Posts Tagged ‘bowling’

Bowling and toilet breaks.

August 28, 2017

IMG_0623tulips

The Sunday event of playing bowls with another club went smoothly. Most clubs don’t open before 10 am. This is probably linked to those strict license laws.  We can drink ourselves into a stupor but not before a certain time. We were told to arrive at 9.30am in Goulburn and naturally found the door closed. We walked around and found another door slightly ajar which allowed us to sneak in. It might well have been the door that the cleaners and staff used to prepare for the day.

No-one was at the desk and this will probably be our last and only time we entered a club without having to show proof of identity. Prince Frederick of Denmark; please note! After entering the bowling room upstairs, we noticed many of the Goulburn’s bowling members being present with most of our own club’s members. I was given a light green t-shirt with our club’s name  ‘The Berrima Social Bowling Club.’ emblazoned on it. It had a dark blue collar. The Goulburn club all wore a dark-blue outfit which included pants. All had name tags which was a great relief. I just hope the ladies did not think I was perving when staring at their chests trying to get to their names!

After a while we were all split into different teams. I was supposed to be a ‘lead’ in my team. I was unprepared for that role. I asked what this meant and was informed it meant my side would start the first bowl by tossing a coin.

‘Ok, I said,’ and dug out a coin, flipped it into the air and gravity did the rest. It fell onto the ground. ‘You have to call it,’ an opposing team-member said.  It turned out you have to say ‘heads or tails,.’ before flipping it. How does one know those things? I am a fast learner though, and  successfully flipped it the second time. I said ‘heads.’ It happened to land with the queen’s head showing. I bowled first. A giant leap forwards.

It turned out the two different teams were all playing together with each other and not against each other. Isn’t that a giant step forwards? This is social sport at its best. For me, a dream come true. I propose that when  Germany plays England next in soccer, that each team have a fifty- fifty mix of each others players. This will do away with all forms of violence and unnecessary competition. We play for the joy of the sport.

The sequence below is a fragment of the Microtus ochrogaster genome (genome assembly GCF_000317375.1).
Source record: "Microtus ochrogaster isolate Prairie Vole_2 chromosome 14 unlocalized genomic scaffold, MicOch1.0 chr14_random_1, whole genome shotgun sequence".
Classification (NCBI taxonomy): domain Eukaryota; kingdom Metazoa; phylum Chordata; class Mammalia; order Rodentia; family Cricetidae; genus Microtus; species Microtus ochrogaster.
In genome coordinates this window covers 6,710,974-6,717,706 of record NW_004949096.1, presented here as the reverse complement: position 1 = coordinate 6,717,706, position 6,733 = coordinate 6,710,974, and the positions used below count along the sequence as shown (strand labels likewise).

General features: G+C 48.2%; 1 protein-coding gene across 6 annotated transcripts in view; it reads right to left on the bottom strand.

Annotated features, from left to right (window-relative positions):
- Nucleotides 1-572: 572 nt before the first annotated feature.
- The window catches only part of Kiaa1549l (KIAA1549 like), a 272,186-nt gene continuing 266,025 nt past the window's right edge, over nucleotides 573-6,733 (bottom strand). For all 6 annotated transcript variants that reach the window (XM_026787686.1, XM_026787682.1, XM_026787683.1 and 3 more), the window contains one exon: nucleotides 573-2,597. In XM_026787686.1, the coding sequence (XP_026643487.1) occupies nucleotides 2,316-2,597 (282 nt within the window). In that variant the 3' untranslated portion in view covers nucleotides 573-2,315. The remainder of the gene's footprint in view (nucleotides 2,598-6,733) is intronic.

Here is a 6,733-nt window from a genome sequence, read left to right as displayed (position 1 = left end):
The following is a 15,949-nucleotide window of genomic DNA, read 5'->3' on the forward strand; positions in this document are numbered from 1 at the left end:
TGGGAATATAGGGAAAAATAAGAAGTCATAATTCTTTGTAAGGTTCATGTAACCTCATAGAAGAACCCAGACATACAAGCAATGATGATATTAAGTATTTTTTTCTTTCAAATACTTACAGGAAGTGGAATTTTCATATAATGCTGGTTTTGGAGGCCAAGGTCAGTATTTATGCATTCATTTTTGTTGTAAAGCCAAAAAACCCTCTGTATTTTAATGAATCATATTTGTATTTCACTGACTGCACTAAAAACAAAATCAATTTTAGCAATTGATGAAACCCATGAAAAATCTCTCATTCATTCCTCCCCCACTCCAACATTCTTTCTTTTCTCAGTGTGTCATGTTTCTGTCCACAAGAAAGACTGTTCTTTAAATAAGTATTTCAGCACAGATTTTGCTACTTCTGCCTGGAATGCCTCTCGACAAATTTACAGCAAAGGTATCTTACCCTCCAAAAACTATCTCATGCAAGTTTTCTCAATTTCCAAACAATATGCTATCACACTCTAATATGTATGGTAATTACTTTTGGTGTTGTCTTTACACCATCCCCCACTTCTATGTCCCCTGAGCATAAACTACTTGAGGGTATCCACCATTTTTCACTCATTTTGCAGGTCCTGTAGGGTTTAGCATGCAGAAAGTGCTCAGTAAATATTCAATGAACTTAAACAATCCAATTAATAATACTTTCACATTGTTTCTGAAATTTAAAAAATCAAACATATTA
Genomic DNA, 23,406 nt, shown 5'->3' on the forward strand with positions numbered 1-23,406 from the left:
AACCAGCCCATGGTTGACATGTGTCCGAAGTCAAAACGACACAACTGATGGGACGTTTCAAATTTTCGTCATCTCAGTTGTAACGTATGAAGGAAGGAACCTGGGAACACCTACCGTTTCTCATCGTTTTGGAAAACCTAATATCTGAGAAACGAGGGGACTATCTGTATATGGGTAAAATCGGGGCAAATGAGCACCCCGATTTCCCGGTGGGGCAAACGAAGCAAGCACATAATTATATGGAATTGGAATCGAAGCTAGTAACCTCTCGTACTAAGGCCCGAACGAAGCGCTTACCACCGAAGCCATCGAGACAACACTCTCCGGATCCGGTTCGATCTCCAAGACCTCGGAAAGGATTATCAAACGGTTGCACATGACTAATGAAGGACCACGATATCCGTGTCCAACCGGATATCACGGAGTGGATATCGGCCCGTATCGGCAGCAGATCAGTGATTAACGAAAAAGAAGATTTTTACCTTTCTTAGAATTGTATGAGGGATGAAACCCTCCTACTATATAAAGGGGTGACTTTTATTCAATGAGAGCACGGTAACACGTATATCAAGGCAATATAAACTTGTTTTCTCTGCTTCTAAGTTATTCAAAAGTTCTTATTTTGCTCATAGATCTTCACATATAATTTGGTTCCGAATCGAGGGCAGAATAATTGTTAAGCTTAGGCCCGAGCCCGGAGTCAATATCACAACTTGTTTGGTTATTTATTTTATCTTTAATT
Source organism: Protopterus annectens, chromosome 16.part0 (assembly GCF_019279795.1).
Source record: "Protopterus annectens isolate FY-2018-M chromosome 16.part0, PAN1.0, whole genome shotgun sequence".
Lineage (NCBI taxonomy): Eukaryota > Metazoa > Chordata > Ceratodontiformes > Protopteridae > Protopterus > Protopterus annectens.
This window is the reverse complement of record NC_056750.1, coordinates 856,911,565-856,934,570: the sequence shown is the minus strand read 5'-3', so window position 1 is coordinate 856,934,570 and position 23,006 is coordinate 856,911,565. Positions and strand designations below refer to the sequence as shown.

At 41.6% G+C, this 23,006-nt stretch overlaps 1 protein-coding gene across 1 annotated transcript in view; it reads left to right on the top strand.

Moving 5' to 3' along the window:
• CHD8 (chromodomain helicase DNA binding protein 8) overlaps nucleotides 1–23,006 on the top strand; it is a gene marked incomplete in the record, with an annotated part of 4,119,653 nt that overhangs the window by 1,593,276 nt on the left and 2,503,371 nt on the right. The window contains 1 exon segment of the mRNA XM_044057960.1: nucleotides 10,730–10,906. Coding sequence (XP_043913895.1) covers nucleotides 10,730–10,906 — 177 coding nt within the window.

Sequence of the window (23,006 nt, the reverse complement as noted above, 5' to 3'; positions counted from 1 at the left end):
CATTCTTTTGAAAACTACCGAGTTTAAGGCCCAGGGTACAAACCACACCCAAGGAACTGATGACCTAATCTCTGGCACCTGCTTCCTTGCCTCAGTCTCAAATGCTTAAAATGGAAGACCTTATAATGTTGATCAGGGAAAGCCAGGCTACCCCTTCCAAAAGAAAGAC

As I had put our own club’s t-shirt over my long sleeved shirt I was told that a T-shirt is not normally worn on top of a normal shirt. Panic struck. I wasn’t going to strip down to my singlet. The sight would have been so undignifying, some might have fainted. I have long passed the age of once perhaps being seen as the Prince of Passion, polar necked golden chained, God of the pounding surf. ( I never was.) A man over seventy should never be seen in his singlet, not even in the dark.

There were two games before lunch and one after. The lunch was ordered before hand and at 12.30 we all filed into a special dining room. Most of us went for the ‘Roast Pork with Vegetables. I had earlier inquired if this would include ‘Crackling.’ The answer was in the positive. Boundless enthusiasm followed after that bit of news. I am sure it improved my bowling.

After lunch we all filed back and took our positions behind the greens again. Of course with most of us full of the Roast Pork and apple sauce now queuing up in our intestines for digestion, it should not come a surprise that some sneaked in a hurried trip to the toilet. This happened to one of our own players. ‘I have to go to the loo’, John said. Fair enough, everyone understood and when it became his turn to bowl we all patiently waited his return. We looked to the floor and engaged in some chit-chat. However, it took a bit more time and after about ten minutes of waiting we were just about to suggest a rescue operation when, much to our relief, John re-appeared and took his turn bowling. His bowling was superb.

We had a great day.

 

Advertisements

Going Danish in Queensland.

August 24, 2017

IMG_1083interior

When I tried to make an attempt to increase my social life by joining an indoor carpet bowling club, I never expected friendship to grow so quickly. From a mere first timer, the progress of bowling, rapidly went to competition bowling. It still is social and not at all serious. We drive around now to other venues whereby we meet new groups just as keen on the game. Most are elderly and so am I. We might well all have reached the age where social intercourse is better.